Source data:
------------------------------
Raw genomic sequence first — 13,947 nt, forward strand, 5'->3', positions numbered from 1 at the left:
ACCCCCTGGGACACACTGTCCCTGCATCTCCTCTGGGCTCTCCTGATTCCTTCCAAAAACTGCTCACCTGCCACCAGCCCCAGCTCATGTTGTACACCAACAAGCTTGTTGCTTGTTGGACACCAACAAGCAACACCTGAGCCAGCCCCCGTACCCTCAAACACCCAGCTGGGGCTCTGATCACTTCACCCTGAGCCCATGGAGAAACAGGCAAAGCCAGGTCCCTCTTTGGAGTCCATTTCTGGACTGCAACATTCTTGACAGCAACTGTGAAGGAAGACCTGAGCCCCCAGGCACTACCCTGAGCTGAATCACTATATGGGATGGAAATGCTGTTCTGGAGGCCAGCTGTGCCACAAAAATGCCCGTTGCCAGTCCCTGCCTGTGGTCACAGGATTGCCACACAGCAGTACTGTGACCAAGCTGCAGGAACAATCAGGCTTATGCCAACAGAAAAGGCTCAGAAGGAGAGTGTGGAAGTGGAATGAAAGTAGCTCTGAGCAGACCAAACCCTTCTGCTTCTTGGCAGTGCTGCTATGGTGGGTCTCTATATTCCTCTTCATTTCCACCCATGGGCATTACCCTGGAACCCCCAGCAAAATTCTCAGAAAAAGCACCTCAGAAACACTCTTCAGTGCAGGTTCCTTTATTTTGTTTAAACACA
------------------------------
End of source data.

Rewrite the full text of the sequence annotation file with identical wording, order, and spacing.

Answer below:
Raw genomic sequence first — 13,947 nt, forward strand, 5'->3', positions numbered from 1 at the left:
ACCCCCTGGGACACACTGTCCCTGCATCTCCTCTGGGCTCTCCTGATTCCTTCCAAAAACTGCTCACCTGCCACCAGCCCCAGCTCATGTTGTACACCAACAAGCTTGTTGCTTGTTGGACACCAACAAGCAACACCTGAGCCAGCCCCCGTACCCTCAAACACCCAGCTGGGGCTCTGATCACTTCACCCTGAGCCCATGGAGAAACAGGCAAAGCCAGGTCCCTCTTTGGAGTCCATTTCTGGACTGCAACATTCTTGACAGCAACTGTGAAGGAAGACCTGAGCCCCCAGGCACTACCCTGAGCTGAATCACTATATGGGATGGAAATGCTGTTCTGGAGGCCAGCTGTGCCACAAAAATGCCCGTTGCCAGTCCCTGCCTGTGGTCACAGGATTGCCACACAGCAGTACTGTGACCAAGCTGCAGGAACAATCAGGCTTATGCCAACAGAAAAGGCTCAGAAGGAGAGTGTGGAAGTGGAATGAAAGTAGCTCTGAGCAGACCAAACCCTTCTGCTTCTTGGCAGTGCTGCTATGGTGGGTCTCTATATTCCTCTTCATTTCCACCCATGGGCATTACCCTGGAACCCCCAGCAAAATTCTCAGAAAAAGCACCTCAGAAACACTCTTCAGTGCAGGTTCCTTTATTTTGTTTAAACACA